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Yikes, do I have to use that word? Even if it is Lent? (see my former blog about Ash Weds).
Let me start from the beginning: My faith community began Lent this year by worshiping at common cathedral. Stop here: check out www.ecclesia-ministries.org. Common Cathedral is a church made up entirely of the homeless. It is a robust community, seeped in the gospel. During that first Lenten service Father Brian spoke about repentance. Initially, I wanted to flee the moment he uttered the word. My knee jerk reaction questioned his choice; shouldn’t he be speaking love to this group of marginalized people? Thankfully, I continued to listen to his faithful and loving words.
Father Brian reminded everyone gathered about the Lenten practice of repentance, why it was foundational in our faith journeys as we sought ever to grow closer to God. All things I had heard before. But then, he talked about Jessie Jackson Jr. He mentioned things most who had watched TV or read the papers knew: a Rolex watch, Michael Jackson’s fedora, corruption. Jackson apparently said to the presiding judge that he hoped people would remember him for the good he had done, instead of his “misuse” of campaign funds. And then the judge spoke powerful words to the corrupt politician: if he wanted to make things right, then Jackson needed to return the money.*
Wham! Repentance: Give back the money. Make things right. Sorry isn’t enough. Change.
I looked around me at the many faces that surrounded me that morning. I knew everyone in that crowd, from homeless to pastor to those in my own community, needed to repent of something. But I wasn’t thinking about the sort of repentance too often associated with an inability to live an “ideal” Christian life (whatever that is). But a difficult, authentic repentance in which we recognize the brokenness to which we cling. The judge at Jackson’s trial was calling the politician beyond a cheap repentance of regret to the difficult repentance of change.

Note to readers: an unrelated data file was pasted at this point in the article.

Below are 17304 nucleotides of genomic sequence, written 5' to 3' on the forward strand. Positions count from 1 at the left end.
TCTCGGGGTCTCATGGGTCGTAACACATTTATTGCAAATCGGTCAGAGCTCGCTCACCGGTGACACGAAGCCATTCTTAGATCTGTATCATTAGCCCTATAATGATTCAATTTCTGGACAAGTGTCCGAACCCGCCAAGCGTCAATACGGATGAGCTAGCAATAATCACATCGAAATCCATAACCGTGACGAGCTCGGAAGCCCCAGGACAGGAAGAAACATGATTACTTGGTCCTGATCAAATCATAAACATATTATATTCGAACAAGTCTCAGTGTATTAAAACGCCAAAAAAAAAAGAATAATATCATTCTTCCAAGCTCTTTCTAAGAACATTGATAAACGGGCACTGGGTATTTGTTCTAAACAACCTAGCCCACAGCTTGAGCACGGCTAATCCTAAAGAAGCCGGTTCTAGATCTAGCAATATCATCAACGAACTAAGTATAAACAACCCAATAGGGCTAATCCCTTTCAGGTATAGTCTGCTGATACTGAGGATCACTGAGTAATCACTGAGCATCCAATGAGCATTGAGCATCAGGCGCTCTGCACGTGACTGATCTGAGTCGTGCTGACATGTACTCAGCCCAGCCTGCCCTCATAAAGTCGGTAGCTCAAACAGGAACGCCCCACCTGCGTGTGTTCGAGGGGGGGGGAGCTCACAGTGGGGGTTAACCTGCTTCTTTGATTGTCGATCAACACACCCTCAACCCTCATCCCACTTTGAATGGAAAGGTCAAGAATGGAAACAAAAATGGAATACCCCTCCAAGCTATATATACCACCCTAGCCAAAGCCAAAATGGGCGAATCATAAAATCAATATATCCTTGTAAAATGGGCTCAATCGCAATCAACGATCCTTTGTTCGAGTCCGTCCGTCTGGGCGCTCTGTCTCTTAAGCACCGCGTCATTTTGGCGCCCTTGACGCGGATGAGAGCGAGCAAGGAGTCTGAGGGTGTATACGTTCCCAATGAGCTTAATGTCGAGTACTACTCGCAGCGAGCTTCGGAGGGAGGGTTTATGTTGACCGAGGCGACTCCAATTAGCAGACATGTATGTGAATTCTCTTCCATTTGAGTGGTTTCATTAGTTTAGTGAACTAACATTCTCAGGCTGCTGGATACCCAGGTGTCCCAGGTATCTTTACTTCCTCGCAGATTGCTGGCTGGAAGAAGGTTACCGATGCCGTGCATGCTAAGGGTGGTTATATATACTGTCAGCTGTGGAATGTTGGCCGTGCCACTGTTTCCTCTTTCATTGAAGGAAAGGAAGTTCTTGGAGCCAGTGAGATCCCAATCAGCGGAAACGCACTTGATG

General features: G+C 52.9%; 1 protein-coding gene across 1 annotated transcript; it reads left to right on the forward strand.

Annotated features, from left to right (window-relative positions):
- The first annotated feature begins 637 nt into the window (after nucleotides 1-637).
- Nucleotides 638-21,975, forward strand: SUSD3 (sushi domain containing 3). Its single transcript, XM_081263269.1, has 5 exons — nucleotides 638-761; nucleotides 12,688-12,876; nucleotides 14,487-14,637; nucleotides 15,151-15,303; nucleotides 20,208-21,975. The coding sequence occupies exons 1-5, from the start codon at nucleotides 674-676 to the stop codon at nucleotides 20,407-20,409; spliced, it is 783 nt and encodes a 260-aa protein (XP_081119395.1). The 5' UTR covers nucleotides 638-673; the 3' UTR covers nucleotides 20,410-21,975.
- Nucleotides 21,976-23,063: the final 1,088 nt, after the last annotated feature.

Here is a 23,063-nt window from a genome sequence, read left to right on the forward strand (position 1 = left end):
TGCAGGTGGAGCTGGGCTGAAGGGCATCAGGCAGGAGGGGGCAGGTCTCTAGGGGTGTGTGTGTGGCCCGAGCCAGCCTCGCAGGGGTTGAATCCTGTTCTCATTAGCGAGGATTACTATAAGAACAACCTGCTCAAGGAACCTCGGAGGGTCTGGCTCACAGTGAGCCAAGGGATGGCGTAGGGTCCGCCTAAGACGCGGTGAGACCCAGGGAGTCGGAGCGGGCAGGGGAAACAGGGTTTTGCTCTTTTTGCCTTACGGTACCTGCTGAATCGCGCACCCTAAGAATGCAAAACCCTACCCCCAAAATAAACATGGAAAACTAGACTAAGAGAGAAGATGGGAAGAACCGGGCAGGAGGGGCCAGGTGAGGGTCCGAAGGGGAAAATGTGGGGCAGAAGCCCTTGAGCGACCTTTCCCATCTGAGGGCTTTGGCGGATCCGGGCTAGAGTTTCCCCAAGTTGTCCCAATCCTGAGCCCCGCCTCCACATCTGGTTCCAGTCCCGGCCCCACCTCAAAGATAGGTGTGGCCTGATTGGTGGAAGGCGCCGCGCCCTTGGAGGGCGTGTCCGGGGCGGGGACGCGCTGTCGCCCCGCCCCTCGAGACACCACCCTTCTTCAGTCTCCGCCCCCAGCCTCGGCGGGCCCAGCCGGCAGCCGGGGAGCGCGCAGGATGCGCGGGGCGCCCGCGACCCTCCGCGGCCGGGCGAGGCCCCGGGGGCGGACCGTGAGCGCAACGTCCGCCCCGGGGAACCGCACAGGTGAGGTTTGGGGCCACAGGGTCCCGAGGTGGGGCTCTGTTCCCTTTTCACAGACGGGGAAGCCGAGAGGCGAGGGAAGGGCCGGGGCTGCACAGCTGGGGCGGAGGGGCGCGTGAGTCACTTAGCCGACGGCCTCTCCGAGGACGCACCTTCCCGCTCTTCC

Against my knee jerk reactions, I have tried to practice some repentance this Lent. (Don’t look to me for any serious advice on this matter, I am still a novice). I have tried (being the operative word) to at least acknowledge my own brokenness. I have tried to move beyond sorry to acting differently first. I have tried to do the real work of spiritual change. I’m still clinging to my brokenness, but in some small way this Lent, I recognize more clearly how that brokenness gets in the way of my relationship with God and with others.
Repentance? I can get on board if we in the Christian tradition start talking about real change.
*I have looked tirelessly for the newspaper article that confirms this is what the judge said, but I cannot. This is only what I remember from Father Brian’s sermon. As many know, we hear what we need to hear in a sermon, not necessarily what is spoken. Father Brian allowed me to hear that morning that repentance is about change, not guilt or some old fashioned doctrine. Thank you Brian.
Rev. Abigail A Henrich (ehm!) is an ordained minister who earned her stripes at Princeton Theological Seminary and Colgate University. That said, Abby is really a mother-pastor-spouse who lives in a kinetic state of chaos as she moves from her many vocations: folding laundry, preaching, returning phone calls, sorting lunch boxes, answering e-mails, and occasionally thinking deep thoughts in the shower. Unabashedly she is a progressive Christian who believes some shaking up has got to happen in the church.